BOULDER — After the game — on with a sixth win, a leg up in the Pac-12 South chase, all of it — slipped from K.D. Nixon’s fingers, the Colorado wide receiver was all thumbs.
“I let down the team,” the sophomore wideout aforesaid Saturday, chapfallen, after the Buffaloes born an overtime gut-wrencher at homecoming to Oregon State, 41-34. “We lost the game because of me, so I live with it and (have to) make up for it.”
The ending would be ironic if weren’t so dang cruel, too. With the heavily favored Buffs (5-3, 2-3 Pac-12) having watched a 31-3 third-quarter lead flip into a seven-point overtime deficit at Folsom Field, the hosts baby-faced a third-and-goal at the 7-yard line, needing a touchdown and an extra point to extend the contest.
Nixon was a logical option, and the Beavers (2-6, 1-4) knew it, especially after the shifty Texan had not yet racked up personal single-game highs in receptions (13), receiving yards (198) and touchdown catches (two).
The CU receiver lined up on the left side of the formation, stuttered, juked, and made a quick cut inside on a slant route, extending a step, possibly a step-and-a-half, cushion on Oregon State football player Isaiah Dunn, who was chasing him in single coverage — with no safety help.
Buffs quarterback Steven Montez discharged a dart toward the back of the end zone, toward Nixon, that appeared as if it mightiness have been slightly tipped but still had enough juice to hit the CU receiver in stride. It was catchable, earmarked for8’s grasp. And yet…
No. 3 appeared to lose track of the ball, just for an instant. The pass caromed maddeningly off his fingers and harmfully to turf, forcing fourth down.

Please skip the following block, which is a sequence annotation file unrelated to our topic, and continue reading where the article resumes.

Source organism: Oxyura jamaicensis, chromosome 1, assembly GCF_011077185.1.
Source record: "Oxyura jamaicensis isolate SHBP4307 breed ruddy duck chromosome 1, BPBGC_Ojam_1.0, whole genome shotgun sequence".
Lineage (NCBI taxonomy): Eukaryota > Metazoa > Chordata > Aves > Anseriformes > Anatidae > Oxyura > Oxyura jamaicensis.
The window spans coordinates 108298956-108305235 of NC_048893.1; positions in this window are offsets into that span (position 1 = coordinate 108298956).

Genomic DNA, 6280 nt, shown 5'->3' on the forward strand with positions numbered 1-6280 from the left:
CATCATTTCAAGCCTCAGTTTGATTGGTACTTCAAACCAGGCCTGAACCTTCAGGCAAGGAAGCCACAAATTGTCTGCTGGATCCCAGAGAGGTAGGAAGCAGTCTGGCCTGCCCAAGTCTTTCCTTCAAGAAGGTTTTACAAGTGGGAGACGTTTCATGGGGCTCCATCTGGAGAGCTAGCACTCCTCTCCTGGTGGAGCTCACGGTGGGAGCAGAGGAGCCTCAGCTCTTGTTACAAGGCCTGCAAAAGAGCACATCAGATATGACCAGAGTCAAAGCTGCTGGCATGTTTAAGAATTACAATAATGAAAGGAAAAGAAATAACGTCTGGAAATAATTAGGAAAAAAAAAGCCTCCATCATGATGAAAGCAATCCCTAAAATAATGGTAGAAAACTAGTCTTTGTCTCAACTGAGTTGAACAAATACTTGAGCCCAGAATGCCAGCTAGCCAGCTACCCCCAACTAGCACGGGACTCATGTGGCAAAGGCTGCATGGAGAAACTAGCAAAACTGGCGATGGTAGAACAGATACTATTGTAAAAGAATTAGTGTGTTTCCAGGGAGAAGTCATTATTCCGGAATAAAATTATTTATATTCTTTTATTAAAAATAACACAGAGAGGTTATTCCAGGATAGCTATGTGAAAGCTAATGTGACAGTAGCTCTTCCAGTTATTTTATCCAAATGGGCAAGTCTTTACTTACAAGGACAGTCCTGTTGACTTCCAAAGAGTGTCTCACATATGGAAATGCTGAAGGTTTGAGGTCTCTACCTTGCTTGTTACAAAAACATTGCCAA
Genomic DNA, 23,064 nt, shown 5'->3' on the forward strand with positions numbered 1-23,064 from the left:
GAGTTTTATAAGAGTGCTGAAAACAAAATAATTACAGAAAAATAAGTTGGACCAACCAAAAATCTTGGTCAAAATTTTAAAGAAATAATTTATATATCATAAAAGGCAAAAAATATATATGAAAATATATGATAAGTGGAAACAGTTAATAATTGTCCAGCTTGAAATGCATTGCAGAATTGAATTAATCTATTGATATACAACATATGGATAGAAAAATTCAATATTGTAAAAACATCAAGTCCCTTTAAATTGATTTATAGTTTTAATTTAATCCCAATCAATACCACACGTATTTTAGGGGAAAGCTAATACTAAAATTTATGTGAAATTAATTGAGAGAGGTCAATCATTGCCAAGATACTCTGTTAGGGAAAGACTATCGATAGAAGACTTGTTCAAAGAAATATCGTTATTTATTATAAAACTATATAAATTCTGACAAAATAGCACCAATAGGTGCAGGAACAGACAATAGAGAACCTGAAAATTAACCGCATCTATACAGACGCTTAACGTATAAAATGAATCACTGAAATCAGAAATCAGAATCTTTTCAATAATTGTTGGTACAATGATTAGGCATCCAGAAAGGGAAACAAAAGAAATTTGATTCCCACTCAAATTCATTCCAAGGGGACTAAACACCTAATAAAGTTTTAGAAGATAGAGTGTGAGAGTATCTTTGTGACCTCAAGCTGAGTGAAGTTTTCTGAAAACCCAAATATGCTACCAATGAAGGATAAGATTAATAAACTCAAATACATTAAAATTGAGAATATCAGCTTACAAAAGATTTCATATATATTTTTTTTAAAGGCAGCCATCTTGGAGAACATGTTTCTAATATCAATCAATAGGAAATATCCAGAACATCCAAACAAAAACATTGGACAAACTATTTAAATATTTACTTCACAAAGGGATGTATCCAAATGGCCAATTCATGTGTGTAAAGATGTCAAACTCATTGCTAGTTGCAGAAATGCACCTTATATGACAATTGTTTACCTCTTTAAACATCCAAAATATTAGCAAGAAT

Montez’s next attempt, this time toward Juwann Winfree, besides failing to find a mark, ending the game and causing Oregon State players and coaches sprawling onto the field in celebration.
“I blame it all on myself,” Nixon would say later. “I should’ve stepped up.”
And that’s the ironic part: For 96 percentage of the afternoon, he had. Brilliantly.
Nixon and Montez hooked up on the Buffs’ first passing attempt of the afternoon — a 4-yard gain to the Colorado 30 — and apparently ne'er looked back as the hosts blew the contest open with a 24-point first half that was punctuated by Nixon’s 32-yard marking grab late in the first quarter and some other, from seven yards out, with 4:44 to go second period.
If Montez needful to move the irons, Nixon was there. If Montez needful to flip the field, Nixon was there, too. A 47-yard pitch and catch with 6:20 to go that put the hosts at the Oregon State 14. A clutch grab in the fourth quarter between two defenders up the left boundary on second-and-11 that turned into a 39-yard gain, a snare that set up a 34-yard field goal and a 34-28 lead.
Dust in the wind, blown away by an overtime bobble, turning a game Nixon would want to remember into an evening he’d just as shortly forget.
“My best game,” the wideout aforesaid, “turned into my worst game.”
And the Buffaloes’ best start to a season since 1998 — 5-0 turned 5-3 — is now standing at a crossroads, a ride threatening to veer off the rails.